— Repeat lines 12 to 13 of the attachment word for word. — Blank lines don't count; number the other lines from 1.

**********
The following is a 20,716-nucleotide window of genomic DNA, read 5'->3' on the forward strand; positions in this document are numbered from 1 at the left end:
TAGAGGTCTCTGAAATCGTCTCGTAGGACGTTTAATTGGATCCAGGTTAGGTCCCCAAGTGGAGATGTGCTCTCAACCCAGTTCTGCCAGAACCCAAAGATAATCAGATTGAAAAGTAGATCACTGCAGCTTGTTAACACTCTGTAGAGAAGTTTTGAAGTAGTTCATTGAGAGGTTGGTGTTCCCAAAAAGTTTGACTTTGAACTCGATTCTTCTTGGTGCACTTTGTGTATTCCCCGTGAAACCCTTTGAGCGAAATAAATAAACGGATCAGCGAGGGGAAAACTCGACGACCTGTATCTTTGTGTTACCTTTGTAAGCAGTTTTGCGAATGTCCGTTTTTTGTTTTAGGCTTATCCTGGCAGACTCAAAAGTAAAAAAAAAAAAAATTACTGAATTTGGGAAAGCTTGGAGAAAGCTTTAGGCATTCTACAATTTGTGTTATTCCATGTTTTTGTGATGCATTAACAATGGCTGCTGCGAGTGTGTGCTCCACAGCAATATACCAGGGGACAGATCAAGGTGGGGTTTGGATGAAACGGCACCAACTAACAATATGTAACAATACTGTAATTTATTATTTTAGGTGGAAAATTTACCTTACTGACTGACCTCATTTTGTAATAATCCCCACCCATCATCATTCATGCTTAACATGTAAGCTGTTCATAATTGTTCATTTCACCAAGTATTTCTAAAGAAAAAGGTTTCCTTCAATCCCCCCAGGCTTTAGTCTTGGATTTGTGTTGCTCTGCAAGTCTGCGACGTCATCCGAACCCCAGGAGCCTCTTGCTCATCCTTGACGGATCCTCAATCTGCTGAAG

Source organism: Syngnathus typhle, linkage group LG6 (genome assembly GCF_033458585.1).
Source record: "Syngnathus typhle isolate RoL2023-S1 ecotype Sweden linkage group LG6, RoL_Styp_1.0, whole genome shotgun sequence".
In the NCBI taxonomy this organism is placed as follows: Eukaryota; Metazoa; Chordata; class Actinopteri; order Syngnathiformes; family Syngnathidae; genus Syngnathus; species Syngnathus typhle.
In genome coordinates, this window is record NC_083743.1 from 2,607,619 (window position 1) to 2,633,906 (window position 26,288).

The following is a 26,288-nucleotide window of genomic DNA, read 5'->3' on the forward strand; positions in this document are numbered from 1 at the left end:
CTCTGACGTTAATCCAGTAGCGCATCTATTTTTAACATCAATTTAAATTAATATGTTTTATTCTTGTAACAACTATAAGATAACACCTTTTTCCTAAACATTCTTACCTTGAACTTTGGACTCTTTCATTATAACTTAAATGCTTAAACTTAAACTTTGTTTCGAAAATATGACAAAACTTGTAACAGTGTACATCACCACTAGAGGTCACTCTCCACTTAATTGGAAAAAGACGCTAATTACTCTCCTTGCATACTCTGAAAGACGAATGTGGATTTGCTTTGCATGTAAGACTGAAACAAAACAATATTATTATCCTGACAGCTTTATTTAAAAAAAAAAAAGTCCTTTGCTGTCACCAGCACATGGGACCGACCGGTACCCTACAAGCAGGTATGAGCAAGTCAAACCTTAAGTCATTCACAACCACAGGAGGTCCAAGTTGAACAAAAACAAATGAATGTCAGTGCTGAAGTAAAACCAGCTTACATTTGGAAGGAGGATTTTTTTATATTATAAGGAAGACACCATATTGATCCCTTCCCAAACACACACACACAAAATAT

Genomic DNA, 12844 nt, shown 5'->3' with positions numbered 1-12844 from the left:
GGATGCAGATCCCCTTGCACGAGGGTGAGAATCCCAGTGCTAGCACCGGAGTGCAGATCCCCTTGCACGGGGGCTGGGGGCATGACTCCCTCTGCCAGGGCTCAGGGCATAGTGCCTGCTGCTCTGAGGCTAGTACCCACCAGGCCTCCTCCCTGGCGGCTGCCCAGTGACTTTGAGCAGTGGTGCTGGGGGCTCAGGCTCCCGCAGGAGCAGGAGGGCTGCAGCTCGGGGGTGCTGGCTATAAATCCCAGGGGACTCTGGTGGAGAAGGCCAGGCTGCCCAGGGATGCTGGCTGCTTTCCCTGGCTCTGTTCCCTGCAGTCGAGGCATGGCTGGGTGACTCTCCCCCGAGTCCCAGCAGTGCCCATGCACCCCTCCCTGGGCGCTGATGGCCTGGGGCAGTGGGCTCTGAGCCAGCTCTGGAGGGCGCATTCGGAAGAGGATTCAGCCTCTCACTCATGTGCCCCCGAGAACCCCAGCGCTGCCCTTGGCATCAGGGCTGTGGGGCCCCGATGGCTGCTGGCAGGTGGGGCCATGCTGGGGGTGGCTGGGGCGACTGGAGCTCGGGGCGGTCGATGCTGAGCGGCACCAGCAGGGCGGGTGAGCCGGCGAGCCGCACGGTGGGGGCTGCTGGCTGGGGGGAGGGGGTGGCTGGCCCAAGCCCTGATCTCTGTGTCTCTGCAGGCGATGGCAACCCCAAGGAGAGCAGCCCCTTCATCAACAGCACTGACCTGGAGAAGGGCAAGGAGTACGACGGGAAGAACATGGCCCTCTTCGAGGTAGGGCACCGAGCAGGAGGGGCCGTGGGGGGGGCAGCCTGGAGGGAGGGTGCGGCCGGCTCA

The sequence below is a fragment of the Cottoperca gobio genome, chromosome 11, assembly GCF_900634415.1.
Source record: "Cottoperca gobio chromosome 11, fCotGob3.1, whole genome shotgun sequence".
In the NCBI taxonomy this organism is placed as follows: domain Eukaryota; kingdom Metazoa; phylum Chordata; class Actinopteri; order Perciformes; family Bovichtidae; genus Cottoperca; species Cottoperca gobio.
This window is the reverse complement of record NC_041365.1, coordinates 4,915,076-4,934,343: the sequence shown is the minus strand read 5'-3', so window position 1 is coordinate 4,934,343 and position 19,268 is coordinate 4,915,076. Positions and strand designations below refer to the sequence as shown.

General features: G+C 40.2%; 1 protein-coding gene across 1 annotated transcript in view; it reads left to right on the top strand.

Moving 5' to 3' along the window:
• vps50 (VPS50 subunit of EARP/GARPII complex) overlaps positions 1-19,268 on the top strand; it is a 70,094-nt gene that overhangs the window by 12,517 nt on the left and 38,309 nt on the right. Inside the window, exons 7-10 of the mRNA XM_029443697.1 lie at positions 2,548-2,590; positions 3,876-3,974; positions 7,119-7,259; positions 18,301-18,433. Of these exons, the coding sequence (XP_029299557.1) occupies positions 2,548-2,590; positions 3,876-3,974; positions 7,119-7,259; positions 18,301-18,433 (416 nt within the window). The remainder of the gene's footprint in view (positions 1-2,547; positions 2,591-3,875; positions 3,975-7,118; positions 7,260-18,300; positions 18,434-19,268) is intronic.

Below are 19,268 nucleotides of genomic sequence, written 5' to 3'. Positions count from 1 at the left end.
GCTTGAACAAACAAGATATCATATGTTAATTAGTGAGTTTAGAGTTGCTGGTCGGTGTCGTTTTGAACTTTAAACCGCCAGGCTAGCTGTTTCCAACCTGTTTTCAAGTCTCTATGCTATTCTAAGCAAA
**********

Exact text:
Source record: "Cottoperca gobio chromosome 11, fCotGob3.1, whole genome shotgun sequence".
In the NCBI taxonomy this organism is placed as follows: domain Eukaryota; kingdom Metazoa; phylum Chordata; class Actinopteri; order Perciformes; family Bovichtidae; genus Cottoperca; species Cottoperca gobio.